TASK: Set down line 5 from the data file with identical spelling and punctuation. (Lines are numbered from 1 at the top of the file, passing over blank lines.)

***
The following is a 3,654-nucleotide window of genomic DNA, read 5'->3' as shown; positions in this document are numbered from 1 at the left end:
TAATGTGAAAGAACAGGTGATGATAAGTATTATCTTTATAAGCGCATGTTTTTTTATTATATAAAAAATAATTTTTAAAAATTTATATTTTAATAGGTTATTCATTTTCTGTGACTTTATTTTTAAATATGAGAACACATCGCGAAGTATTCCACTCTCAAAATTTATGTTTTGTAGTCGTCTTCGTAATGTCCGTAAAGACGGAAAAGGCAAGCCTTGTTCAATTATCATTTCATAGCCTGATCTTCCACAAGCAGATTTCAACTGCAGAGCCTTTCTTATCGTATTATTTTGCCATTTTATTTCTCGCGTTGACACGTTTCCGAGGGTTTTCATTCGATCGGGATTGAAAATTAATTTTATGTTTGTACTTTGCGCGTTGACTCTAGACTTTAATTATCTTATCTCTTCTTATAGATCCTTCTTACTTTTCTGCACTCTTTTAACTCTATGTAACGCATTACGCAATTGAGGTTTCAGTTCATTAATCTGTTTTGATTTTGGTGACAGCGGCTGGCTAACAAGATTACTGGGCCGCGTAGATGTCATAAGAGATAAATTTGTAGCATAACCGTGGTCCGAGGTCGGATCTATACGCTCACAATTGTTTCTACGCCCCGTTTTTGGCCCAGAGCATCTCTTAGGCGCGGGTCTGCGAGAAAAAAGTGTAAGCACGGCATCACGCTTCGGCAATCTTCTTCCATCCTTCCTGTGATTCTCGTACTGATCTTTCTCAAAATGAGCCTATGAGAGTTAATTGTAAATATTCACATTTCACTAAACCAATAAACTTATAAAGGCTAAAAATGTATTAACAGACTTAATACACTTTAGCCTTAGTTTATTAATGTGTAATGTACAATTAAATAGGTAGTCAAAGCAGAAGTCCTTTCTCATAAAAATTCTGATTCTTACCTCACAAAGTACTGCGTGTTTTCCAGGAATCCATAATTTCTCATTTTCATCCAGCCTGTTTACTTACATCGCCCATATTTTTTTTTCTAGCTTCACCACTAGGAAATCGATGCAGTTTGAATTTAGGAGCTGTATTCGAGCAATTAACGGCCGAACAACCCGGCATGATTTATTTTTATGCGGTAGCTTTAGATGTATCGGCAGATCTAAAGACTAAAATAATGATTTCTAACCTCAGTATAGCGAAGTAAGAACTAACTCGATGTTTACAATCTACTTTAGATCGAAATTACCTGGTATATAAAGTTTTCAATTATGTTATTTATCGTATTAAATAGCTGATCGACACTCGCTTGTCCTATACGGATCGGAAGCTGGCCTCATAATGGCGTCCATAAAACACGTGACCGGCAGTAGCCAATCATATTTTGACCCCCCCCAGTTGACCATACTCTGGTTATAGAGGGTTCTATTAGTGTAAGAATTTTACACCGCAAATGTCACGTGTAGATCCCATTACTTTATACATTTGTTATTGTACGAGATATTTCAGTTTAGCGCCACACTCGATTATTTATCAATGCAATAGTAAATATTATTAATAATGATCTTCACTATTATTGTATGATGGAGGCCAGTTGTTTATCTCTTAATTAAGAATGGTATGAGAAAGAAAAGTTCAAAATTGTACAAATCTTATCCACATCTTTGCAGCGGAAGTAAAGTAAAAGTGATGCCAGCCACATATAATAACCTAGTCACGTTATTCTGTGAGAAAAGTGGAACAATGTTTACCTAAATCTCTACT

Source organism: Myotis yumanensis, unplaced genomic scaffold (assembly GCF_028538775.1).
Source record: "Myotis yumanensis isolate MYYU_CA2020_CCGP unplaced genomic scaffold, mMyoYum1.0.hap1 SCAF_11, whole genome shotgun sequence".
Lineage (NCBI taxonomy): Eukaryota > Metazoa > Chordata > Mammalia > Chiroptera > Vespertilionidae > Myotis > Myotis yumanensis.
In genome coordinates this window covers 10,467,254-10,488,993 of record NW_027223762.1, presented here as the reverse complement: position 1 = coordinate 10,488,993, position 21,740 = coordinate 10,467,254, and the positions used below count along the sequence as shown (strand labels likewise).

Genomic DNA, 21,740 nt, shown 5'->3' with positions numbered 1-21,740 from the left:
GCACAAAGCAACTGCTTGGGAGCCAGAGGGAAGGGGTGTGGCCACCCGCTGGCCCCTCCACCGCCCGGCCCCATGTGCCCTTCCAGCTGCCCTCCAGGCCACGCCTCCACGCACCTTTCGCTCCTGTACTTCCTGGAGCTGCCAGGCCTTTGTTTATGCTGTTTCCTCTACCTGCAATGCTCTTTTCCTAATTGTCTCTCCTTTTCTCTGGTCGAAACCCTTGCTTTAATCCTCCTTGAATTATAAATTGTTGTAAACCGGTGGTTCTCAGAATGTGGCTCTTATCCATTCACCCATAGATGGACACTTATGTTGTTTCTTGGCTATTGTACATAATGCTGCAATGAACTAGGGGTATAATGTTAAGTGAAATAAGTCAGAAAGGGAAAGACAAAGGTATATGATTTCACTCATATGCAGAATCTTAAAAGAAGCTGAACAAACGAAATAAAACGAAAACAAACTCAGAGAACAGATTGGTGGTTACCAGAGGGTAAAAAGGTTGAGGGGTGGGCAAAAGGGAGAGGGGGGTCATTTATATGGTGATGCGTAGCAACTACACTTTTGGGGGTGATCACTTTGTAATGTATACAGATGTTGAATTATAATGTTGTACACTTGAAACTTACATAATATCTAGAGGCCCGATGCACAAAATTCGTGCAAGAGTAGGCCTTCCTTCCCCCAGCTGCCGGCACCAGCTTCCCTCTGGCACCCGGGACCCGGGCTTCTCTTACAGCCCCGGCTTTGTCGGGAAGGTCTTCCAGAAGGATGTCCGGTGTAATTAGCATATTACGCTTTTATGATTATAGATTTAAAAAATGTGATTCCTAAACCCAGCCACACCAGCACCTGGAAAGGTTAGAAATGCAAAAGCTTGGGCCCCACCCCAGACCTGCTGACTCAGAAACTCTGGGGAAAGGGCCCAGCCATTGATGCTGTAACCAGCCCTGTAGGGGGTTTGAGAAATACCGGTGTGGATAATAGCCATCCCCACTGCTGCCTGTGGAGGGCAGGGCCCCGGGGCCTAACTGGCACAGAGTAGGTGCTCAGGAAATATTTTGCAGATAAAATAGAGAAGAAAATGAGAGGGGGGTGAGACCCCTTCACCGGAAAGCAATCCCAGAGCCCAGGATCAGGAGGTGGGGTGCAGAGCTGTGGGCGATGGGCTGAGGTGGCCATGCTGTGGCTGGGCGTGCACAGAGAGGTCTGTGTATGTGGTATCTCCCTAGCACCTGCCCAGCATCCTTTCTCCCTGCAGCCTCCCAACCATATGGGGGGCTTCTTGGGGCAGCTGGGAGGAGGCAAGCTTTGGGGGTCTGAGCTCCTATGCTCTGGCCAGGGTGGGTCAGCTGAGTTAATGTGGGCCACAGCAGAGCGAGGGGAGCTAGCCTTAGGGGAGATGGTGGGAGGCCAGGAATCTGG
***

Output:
Lineage (NCBI taxonomy): Eukaryota > Metazoa > Chordata > Mammalia > Chiroptera > Vespertilionidae > Myotis > Myotis yumanensis.